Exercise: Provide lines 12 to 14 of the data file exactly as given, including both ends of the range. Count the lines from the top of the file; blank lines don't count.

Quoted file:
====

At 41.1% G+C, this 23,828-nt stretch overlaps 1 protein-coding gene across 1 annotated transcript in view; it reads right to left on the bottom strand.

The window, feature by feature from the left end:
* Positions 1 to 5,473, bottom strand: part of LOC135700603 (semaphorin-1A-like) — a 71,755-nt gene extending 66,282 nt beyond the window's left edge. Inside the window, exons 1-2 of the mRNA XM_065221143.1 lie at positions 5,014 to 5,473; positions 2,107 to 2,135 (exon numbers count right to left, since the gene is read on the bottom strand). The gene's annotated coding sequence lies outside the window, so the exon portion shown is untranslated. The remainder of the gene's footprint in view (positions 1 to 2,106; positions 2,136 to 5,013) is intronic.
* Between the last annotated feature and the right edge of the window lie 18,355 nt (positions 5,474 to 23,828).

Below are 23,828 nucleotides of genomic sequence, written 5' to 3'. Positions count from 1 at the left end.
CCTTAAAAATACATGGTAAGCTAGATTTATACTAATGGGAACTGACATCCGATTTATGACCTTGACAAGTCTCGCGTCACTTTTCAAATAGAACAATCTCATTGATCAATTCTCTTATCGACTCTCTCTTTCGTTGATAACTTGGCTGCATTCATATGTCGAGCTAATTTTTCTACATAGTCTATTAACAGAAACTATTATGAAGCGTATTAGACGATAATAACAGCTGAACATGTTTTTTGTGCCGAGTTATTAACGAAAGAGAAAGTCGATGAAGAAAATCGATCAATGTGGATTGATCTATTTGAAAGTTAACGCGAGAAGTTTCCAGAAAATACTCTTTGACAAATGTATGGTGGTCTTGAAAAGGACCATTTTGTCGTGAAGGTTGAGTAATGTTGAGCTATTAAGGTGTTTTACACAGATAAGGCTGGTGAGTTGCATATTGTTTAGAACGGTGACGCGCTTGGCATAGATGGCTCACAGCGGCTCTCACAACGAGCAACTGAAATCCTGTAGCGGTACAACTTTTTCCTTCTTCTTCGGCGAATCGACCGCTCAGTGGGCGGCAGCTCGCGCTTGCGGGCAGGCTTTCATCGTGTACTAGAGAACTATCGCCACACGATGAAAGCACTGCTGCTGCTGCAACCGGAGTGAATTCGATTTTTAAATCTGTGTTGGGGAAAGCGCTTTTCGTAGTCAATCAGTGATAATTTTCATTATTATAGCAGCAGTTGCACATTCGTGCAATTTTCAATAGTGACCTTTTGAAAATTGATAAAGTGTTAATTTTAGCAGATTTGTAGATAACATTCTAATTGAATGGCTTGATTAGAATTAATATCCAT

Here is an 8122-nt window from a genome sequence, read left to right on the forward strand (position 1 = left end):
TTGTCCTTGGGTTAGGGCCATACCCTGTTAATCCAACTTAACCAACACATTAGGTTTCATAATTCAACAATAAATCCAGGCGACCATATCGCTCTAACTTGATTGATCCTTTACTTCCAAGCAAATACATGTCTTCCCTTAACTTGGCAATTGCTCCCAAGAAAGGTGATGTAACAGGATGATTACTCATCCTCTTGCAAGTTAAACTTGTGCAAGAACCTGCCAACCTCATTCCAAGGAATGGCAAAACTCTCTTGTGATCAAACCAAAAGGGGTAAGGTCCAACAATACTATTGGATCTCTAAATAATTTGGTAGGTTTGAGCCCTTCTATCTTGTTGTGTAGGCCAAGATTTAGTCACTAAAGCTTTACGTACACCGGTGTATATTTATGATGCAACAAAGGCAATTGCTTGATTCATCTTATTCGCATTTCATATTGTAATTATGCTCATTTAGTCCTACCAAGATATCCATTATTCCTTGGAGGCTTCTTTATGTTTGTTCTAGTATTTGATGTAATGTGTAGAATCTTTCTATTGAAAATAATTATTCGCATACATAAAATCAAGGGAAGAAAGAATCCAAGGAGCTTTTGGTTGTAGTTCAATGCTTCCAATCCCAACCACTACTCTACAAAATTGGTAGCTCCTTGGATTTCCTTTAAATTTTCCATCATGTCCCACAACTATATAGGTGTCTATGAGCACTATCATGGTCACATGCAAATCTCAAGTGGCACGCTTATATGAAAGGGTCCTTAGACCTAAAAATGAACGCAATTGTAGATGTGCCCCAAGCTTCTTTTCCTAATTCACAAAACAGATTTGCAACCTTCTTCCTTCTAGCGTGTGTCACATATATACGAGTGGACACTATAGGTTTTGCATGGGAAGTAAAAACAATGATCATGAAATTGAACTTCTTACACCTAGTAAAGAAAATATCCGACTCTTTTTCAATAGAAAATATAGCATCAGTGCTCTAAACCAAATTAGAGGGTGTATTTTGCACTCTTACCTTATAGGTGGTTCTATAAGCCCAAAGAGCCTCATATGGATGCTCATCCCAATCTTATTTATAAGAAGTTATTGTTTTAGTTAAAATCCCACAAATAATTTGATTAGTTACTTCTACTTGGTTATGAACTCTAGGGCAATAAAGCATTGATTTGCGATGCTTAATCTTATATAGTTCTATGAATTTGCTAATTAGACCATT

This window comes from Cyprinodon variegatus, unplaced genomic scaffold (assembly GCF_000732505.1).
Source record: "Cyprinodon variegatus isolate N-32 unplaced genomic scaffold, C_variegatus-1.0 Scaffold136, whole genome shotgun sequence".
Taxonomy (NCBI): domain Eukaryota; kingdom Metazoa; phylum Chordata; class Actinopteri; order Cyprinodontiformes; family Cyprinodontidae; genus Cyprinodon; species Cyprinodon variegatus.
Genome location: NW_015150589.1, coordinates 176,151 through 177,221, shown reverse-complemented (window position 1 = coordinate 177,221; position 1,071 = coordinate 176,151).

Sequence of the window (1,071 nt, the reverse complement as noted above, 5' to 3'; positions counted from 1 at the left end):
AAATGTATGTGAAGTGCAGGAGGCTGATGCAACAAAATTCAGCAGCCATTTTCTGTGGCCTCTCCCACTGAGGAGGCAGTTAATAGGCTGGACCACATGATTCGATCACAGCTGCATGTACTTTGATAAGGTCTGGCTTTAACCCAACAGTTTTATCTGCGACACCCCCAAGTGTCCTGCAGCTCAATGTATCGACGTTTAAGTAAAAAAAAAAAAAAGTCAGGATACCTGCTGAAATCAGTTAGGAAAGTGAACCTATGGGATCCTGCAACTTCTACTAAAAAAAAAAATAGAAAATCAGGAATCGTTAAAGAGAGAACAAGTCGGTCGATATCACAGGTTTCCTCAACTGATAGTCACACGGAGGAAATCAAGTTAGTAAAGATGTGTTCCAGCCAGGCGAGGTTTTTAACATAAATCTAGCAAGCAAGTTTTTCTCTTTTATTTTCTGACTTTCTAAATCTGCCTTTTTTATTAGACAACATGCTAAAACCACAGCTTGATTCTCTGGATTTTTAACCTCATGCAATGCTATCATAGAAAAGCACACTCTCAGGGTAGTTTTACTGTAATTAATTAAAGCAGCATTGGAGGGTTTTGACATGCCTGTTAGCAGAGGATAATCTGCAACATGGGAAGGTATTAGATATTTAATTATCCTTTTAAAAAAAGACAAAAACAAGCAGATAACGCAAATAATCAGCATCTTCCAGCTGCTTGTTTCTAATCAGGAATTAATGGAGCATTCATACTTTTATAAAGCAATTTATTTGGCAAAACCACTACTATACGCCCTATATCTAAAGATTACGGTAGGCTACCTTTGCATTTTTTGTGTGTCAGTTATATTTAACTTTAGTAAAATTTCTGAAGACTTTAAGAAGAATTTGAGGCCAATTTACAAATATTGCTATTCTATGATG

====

Genome location: NW_015150589.1, coordinates 176,151 through 177,221, shown reverse-complemented (window position 1 = coordinate 177,221; position 1,071 = coordinate 176,151).

Sequence of the window (1,071 nt, the reverse complement as noted above, 5' to 3'; positions counted from 1 at the left end):
AAATGTATGTGAAGTGCAGGAGGCTGATGCAACAAAATTCAGCAGCCATTTTCTGTGGCCTCTCCCACTGAGGAGGCAGTTAATAGGCTGGACCACATGATTCGATCACAGCTGCATGTACTTTGATAAGGTCTGGCTTTAACCCAACAGTTTTATCTGCGACACCCCCAAGTGTCCTGCAGCTCAATGTATCGACGTTTAAGTAAAAAAAAAAAAAAGTCAGGATACCTGCTGAAATCAGTTAGGAAAGTGAACCTATGGGATCCTGCAACTTCTACTAAAAAAAAAAATAGAAAATCAGGAATCGTTAAAGAGAGAACAAGTCGGTCGATATCACAGGTTTCCTCAACTGATAGTCACACGGAGGAAATCAAGTTAGTAAAGATGTGTTCCAGCCAGGCGAGGTTTTTAACATAAATCTAGCAAGCAAGTTTTTCTCTTTTATTTTCTGACTTTCTAAATCTGCCTTTTTTATTAGACAACATGCTAAAACCACAGCTTGATTCTCTGGATTTTTAACCTCATGCAATGCTATCATAGAAAAGCACACTCTCAGGGTAGTTTTACTGTAATTAATTAAAGCAGCATTGGAGGGTTTTGACATGCCTGTTAGCAGAGGATAATCTGCAACATGGGAAGGTATTAGATATTTAATTATCCTTTTAAAAAAAGACAAAAACAAGCAGATAACGCAAATAATCAGCATCTTCCAGCTGCTTGTTTCTAATCAGGAATTAATGGAGCATTCATACTTTTATAAAGCAATTTATTTGGCAAAACCACTACTATACGCCCTATATCTAAAGATTACGGTAGGCTACCTTTGCATTTTTTGTGTGTCAGTTATATTTAACTTTAGTAAAATTTCTGAAGACTTTAAGAAGAATTTGAGGCCAATTTACAAATATTGCTATTCTATGATG